Traditional Moroccan homes have an air of peace about them. Their high walls and beautiful doors lead to a courtyard that often comes with a water feature in its center. As you enter, the hustle… More
Women are the glue that holds the world together; that’s my personal belief. I have had the honor of meeting some of the most inspiring women throughout my travels to over 20 Western and Eastern countries around the world. The ladies I’m going to be illustrating for my new “Illustrations For Women About Women” blog series have all inspired me to be more loving, more daring, and more understanding and compassionate about what women go through in different cultures and situations.
Before turning to illustration I have led two parallel careers in media/PR and singing-songwriting, which took me to small towns, villages and big cities in over 20 countries with endless cultural combinations.
I’m an extremely driven person and have worked hard to achieve excellence in every workplace, music tour and creative project I have been part of. For this reason, stereotypes that demoralize women or assume less from them, do not sit well with me.
Women are capable of amazing things. I have seen it with my own eyes, and have experienced it in ways that have opened both my eyes and heart to acceptance, empathy, and faith.
Some of the women in the coming episodes of this series are artists, journalists, female Syrian refugees, housewives, grandmothers, strong matriarchal figures in their own far-away and obscure communities, feminists, writers, and social rebels and activists.
All of the women to be featured on this blog were capable of amazing things within their own circumstances. They might not have made headlines in the media, but they were still extra-ordinary heroins who were capable of stabilizing their communities, giving hope to others, creating beautiful things, and changing their challenging circumstances to the better.
Not every story is happy – as even the most amazing people can be filled with sadness, scars, and hurt. But by meeting these women, my perspective about many things has been challenged and eventually changed. I was able to learn something new about life and, to a great extent, my inner world. That’s why I am here to share these lessons and observations to try and give a glimpse of what women from different cultures are capable of doing in their search for beauty and hope, how they have adapted to their dire circumstances, and how they have challenged societal stereotypes.
I hope to feature the first episode of this series in the coming few days, so stay tuned!
We had a nice family lunch a few days ago and the table setting looked absolutely fabulous. It encapsulated the multi-cultural world my husband and I live in, with all the colours, motifs, and textures that inspire my illustrations. Each piece was curated to remind our family of the places we’ve been to. The patterned red-white-and-gold tablecloth is a vintage piece from Damascus, the plates from Tunisia, the trivets from the UK, the water glasses from IKEA, and the blue ceramic bakeware from Jordan.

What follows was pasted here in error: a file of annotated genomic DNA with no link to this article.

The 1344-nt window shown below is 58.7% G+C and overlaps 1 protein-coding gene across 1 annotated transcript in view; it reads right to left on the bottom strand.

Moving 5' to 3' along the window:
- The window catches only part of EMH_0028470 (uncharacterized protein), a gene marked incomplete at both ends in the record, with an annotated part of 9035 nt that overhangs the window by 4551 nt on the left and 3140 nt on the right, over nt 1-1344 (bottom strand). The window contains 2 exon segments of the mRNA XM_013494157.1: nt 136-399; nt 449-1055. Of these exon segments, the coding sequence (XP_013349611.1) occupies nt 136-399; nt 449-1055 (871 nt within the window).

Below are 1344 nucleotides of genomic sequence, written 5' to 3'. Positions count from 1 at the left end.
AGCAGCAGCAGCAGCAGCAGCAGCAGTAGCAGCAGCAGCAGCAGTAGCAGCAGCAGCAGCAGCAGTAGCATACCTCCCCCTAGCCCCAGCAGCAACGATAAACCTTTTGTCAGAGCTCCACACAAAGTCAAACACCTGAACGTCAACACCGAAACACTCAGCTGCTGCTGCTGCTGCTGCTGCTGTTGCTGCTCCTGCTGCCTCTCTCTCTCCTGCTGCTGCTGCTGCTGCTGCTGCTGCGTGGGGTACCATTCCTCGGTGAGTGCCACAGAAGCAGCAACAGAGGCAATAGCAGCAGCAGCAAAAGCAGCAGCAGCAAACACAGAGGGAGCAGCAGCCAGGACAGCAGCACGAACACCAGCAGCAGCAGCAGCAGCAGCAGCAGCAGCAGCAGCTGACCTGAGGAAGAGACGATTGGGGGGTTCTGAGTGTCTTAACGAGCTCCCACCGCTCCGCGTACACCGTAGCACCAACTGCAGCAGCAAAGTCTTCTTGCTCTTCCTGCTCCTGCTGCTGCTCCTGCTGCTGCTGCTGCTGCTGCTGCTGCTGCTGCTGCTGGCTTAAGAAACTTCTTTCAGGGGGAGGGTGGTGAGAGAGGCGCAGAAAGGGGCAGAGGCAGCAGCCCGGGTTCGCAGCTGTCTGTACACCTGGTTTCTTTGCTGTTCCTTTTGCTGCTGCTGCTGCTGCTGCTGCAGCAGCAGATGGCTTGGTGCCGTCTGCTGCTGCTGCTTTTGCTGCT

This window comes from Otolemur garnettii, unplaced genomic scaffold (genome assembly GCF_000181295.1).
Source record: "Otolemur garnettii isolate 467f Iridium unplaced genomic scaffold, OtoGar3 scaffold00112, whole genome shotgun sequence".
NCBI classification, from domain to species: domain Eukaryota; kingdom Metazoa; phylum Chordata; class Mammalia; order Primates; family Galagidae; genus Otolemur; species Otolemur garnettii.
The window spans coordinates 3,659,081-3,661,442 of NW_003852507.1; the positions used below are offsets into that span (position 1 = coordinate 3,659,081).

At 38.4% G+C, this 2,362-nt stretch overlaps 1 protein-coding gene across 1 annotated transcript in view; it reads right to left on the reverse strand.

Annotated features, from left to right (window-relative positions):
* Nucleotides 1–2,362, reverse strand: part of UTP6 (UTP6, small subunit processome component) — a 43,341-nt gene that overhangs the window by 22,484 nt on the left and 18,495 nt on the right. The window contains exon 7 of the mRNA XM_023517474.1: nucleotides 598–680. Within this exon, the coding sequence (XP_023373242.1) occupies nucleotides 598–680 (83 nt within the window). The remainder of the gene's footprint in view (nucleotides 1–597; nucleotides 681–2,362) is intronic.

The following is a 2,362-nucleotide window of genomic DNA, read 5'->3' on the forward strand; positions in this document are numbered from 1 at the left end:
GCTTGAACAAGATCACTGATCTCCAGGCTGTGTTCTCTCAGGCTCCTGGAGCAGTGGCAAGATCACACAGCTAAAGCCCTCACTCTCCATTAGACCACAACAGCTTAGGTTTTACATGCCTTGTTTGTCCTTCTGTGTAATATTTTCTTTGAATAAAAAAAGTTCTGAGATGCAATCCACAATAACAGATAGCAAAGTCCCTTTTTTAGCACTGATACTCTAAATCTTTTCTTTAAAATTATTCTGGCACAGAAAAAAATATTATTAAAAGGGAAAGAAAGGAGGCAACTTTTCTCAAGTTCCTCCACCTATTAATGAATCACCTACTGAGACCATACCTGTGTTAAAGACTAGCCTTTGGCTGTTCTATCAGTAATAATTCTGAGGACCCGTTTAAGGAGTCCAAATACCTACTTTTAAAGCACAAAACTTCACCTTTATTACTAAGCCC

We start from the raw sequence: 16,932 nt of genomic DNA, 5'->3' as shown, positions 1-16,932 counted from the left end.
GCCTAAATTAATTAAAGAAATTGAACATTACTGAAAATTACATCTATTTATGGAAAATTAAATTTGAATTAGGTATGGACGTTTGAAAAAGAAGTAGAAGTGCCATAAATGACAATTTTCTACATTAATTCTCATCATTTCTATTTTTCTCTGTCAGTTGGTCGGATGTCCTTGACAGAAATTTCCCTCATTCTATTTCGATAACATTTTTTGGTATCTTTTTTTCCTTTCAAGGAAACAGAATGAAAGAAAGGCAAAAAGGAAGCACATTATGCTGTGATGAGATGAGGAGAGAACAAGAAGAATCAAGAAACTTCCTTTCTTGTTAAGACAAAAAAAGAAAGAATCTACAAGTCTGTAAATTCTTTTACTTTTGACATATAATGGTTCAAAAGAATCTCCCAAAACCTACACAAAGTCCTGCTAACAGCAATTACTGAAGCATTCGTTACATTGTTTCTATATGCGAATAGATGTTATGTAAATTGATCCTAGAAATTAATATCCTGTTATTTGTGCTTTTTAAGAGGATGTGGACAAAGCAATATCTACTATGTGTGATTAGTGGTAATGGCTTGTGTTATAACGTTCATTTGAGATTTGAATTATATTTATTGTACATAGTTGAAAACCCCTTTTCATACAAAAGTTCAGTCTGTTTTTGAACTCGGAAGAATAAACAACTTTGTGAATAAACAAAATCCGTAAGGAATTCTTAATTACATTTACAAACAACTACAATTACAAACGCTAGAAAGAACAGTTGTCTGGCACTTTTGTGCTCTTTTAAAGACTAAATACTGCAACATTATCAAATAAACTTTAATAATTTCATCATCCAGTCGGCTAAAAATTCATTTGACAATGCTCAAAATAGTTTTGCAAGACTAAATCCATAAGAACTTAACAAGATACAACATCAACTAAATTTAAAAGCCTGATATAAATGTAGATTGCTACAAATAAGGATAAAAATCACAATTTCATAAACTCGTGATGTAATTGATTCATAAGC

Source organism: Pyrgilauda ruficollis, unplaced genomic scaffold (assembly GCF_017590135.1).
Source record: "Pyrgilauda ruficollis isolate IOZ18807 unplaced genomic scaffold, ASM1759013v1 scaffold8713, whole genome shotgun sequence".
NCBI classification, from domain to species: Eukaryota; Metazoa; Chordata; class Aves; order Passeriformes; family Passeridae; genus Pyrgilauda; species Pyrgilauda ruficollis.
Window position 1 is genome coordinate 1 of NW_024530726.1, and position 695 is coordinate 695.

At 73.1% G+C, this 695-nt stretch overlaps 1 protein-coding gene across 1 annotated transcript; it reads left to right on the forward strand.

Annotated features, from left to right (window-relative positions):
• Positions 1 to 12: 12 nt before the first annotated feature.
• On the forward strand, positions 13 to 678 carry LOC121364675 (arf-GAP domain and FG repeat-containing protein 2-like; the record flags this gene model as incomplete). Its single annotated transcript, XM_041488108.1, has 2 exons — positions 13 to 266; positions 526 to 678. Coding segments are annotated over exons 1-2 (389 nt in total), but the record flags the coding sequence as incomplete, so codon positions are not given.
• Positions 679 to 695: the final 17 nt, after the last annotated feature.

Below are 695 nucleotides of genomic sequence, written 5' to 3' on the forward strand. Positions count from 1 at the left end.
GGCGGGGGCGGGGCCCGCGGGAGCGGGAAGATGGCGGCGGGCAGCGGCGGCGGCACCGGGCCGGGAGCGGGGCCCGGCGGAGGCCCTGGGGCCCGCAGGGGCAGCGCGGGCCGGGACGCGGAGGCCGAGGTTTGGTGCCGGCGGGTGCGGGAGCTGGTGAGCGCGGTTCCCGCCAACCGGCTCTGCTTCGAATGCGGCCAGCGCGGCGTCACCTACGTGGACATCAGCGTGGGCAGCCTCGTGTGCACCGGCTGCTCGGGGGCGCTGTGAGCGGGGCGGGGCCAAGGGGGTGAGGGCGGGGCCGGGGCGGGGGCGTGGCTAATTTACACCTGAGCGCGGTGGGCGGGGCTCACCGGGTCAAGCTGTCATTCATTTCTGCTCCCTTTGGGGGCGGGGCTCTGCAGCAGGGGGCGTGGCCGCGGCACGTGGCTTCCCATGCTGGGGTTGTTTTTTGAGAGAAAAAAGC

Although I was under the illusion my camera phone had taken some really nice pix at the time, I realized that most of the pictures were actually out of focus once I transferred them to my computer. To camouflage the terrible lighting and focus issues, I used filters that were applied rather heavy-handedly in a lame attempt to salvage some of these photos. So please accept my sincere apology for the poor-ish quality of these pix.
Today’s post is about a multi-cultural lifestyle and a home filled with love and a mix of world patterns.
When I was a kid, I was the one in charge of setting the table for my mom’s many lunch and dinner feasts. I didn’t know what seemed like a chore back then was teaching me something about art and design.
My mom has a large collection of dinnerware and plate sets from different parts of the world. My task was to mix and match these sets against a suitable backdrop (the tablecloth), polish the silverware, and set up a separate tray for the turquoise and navy-blue glasses.
Although these days I prefer a rather more minimalist approach to home decor in other areas of the home, I still love a feast with busy and colourful patterns.
I hope you have enjoyed today’s post, looking forward to seeing you in my next one!
In today’s post I would like to highlight the new illustrations I made for both my About+Portfolio page and my Contact page… as well as the launch of three limited-edition listings on my Etsy shop – dedicated for branding lifestyle, food, and beauty blogs.
I spent last night working on a revamped look for both my About+Portfolio and Contact pages. I have been putting off my self-portrait illustration for sometime now, but I’m glad I spent those extra hours last night to finish it up.
I wanted the self-portrait illustration to reflect who I am as an illustrator and not just the way I looked. Since I love world & tribal cultures + culinary & botanical motifs, I tried to reflect this in my choice of ethnic-looking clothing (which actually reflects my personal fashion style), and added a botanical frame to encapsulate the direction of my illustration style.
Lifestyle Blog Re-Branding